15th January 2018 – Meaghan Pimsler, University of Alabama

Meaghan Pimsler2Meaghan L. Pimsler is a Postdoctoral Fellow at the University of Alabama working with Dr. Jeff Lozier to integrate physiological, morphological, population genetic, and transcriptomic approaches to study the factors shaping adaptation in native pollinators.  She earned her PhD from in the Department of Entomology at Texas A&M University, where she used de novo transcriptomics to investigate sexual dimorphism and behavioral ecology in an invasive blow fly with a unique and poorly understood sex determination mechanism. She received her BS in entomology from Cornell University in 2007, and subsequently spent three years in Okinawa, Japan working at two high schools as an English teacher.

After recuperating sufficiently from the rigors of her undergraduate education, she began her postgraduate journey with Dr. Jeffery K. Tomberlin and Dr. Aaron M. Tarone in 2010. Meaghan has had a deep and abiding love of arthropods her entire life, and determined at the age of four that she would be an entomologist. She helped found entomology clubs in both high school and college, and has helped organize many entomology themed outreach and enrichment events, including working with the Smithsonian Museum of Natural History on their BugFest, and with Cornell University’s Entomology Department on their Open House.

Meaghan is particularly experienced in the field of forensic entomology, and this has led to a certification in Crime Scene Investigation with Texas Engineering and Extension Services; teaching at workshops for federal, state, and local law enforcement groups; several national and international trips to give invited seminar talks; the opportunity to coordinate symposia at the 2013 and 2014 Entomological Society of America annual meetings as well as the 2016 International Congress of Entomology; and her election to Treasurer of the North American Forensic Entomology Association. Meaghan’s current passion, outside of her research, is science policy. After joining the organizing committee for the March for Science- Birmingham, AL, she was selected as an Entomological Society of America Science Policy Fellow in the Class of 2017. She looks forward to talking with you about entomology, bumble bees, bioinformatics, statistics, science policy, and anything else you might be interested in.


12th June 2017 – Angela Watkins, Welsh Government

Angela WatkinsHi Biotweeps!

I’m currently a civil servant with the Welsh Government, working as Biodiversity Policy Officer in our Land, Nature and Forestry team. I’ve been a civil servant for the last nearly 3 years after having completed my PhD at the University of Southampton in 2014. My role mainly involves developing and delivering biodiversity and nature policy and evidence across Wales and supporting others to do the same.  I’ll hopefully be able to share a bit of insight into what this means during my week ‘(wo)manning’ the Biotweeps account.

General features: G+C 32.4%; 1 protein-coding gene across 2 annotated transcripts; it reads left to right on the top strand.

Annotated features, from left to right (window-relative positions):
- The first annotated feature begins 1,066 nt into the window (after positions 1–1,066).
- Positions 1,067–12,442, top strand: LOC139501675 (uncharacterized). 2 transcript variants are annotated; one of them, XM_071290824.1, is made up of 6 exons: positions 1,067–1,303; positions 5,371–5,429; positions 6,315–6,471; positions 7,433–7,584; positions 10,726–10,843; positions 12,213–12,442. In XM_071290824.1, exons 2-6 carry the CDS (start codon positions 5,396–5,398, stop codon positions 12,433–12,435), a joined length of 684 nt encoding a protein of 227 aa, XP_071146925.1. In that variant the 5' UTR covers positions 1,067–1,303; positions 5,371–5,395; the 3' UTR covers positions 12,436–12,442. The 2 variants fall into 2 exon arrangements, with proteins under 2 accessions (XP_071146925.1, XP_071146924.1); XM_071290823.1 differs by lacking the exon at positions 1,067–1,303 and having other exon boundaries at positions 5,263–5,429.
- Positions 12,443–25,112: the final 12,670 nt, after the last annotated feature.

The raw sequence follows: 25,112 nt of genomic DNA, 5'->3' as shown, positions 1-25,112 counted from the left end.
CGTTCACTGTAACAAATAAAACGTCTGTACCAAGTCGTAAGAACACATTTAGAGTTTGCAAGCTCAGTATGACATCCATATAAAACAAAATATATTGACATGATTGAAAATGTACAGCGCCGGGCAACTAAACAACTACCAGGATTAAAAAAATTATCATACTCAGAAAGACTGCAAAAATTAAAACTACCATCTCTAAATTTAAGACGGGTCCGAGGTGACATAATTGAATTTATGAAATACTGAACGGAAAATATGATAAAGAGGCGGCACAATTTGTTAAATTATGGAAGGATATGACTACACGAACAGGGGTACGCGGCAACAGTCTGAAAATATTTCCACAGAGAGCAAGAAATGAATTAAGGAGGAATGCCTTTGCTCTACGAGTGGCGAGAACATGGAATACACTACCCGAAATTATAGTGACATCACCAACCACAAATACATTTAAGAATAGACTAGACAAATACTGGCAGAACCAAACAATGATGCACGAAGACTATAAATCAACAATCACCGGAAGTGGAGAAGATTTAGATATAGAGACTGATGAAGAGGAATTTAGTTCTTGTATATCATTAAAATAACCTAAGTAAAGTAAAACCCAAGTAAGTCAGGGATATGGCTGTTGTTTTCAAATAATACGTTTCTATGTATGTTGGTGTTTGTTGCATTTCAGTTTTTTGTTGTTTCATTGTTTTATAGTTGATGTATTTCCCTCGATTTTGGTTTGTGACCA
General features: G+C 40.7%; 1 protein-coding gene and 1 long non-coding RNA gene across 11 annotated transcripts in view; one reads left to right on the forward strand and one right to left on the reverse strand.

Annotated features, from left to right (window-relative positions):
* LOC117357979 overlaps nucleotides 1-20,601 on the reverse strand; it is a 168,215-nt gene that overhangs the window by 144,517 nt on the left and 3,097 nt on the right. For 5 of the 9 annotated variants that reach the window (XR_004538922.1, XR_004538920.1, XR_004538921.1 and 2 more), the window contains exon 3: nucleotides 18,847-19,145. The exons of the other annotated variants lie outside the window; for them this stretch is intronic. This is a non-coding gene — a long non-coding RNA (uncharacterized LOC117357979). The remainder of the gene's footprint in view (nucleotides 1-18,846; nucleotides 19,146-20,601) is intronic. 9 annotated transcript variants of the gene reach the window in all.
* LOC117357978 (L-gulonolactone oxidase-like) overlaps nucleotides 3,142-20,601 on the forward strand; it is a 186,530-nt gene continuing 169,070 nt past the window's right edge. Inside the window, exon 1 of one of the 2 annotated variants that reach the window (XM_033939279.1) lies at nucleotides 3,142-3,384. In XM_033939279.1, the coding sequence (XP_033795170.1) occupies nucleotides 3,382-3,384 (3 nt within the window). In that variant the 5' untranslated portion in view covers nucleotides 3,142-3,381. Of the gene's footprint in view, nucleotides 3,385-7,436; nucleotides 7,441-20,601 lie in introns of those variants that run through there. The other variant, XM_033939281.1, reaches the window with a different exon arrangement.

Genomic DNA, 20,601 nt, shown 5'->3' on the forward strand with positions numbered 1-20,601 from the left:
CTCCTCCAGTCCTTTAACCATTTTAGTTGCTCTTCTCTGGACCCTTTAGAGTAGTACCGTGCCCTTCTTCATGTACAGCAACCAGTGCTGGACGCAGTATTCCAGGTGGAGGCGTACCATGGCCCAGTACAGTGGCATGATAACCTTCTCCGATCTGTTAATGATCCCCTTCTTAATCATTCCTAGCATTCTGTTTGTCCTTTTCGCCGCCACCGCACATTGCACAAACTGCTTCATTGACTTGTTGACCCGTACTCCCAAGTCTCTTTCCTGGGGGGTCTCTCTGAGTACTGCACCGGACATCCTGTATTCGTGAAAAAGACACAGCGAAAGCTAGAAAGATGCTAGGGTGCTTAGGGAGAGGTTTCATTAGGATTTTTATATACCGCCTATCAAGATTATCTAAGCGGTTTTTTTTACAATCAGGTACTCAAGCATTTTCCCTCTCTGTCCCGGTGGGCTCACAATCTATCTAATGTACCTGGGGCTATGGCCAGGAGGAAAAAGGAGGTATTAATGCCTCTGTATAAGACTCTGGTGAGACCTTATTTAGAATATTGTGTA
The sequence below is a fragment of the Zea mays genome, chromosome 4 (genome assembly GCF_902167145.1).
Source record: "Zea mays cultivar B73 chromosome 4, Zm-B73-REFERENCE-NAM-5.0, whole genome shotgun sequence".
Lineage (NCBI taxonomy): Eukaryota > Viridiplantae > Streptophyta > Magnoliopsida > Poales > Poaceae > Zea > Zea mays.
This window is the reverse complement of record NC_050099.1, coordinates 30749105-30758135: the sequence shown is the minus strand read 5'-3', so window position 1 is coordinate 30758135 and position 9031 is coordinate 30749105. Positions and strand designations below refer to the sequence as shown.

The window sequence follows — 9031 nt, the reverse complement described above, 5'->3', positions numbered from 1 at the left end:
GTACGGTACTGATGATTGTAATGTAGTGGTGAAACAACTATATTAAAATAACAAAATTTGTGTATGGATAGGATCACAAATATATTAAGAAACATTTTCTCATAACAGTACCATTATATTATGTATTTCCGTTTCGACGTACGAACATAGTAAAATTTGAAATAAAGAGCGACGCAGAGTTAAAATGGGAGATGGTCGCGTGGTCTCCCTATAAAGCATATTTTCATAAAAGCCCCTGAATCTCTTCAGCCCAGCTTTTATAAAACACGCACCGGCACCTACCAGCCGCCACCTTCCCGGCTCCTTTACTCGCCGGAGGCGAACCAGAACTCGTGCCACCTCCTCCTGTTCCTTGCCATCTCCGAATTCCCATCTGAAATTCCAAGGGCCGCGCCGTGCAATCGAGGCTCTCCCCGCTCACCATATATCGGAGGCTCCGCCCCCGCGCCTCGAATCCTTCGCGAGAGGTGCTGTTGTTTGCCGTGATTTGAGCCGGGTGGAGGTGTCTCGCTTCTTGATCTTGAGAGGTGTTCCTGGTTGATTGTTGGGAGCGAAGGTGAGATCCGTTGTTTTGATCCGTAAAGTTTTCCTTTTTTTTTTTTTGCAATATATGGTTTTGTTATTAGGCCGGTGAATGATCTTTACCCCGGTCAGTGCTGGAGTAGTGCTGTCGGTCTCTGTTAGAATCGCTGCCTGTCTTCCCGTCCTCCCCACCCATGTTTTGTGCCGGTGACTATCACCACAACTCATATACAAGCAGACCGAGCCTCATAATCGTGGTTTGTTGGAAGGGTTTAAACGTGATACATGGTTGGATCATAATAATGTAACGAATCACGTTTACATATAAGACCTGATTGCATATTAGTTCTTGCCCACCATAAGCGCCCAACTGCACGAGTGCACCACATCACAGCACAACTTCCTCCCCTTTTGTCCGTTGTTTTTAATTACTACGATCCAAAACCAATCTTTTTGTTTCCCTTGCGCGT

A bit of background about me: My PhD was in the field of computational ecology, but I actually completed an integrated PhD as part of the Institute of Complex Systems Simulation, so I don’t have an easy answer when people ask me what my PhD is in! Normally depending on the questioner I’ll either say ecology, or complexity and ecology. In a nutshell, my research involved using complex systems theory to develop a model(s) that could test questions about the relationship between landscape ecology (i.e. connectivity) and species persistence and movement in that landscape. To make this sound cooler, I essentially studied the way that jaguars moved around a fragmented habitat in central Belize. I’ll explain a bit more about this too if you are interested!

My main research interests lie in landscape ecology and resilience, (but will broaden to agent-based modelling, conservation, population ecology) but I am keen to link this with real, direct, on the ground policy decisions and implementation. How can we use our theoretical knowledge to deliver real change in terms of conserving and enhancing our biodiversity?

I’m also a wife and mother of two young girls aged (almost) 5 and 15 months, a passionate feminist and promoter of #womeninscience, naturally. Normally I can be found on twitter @ecologywatkins.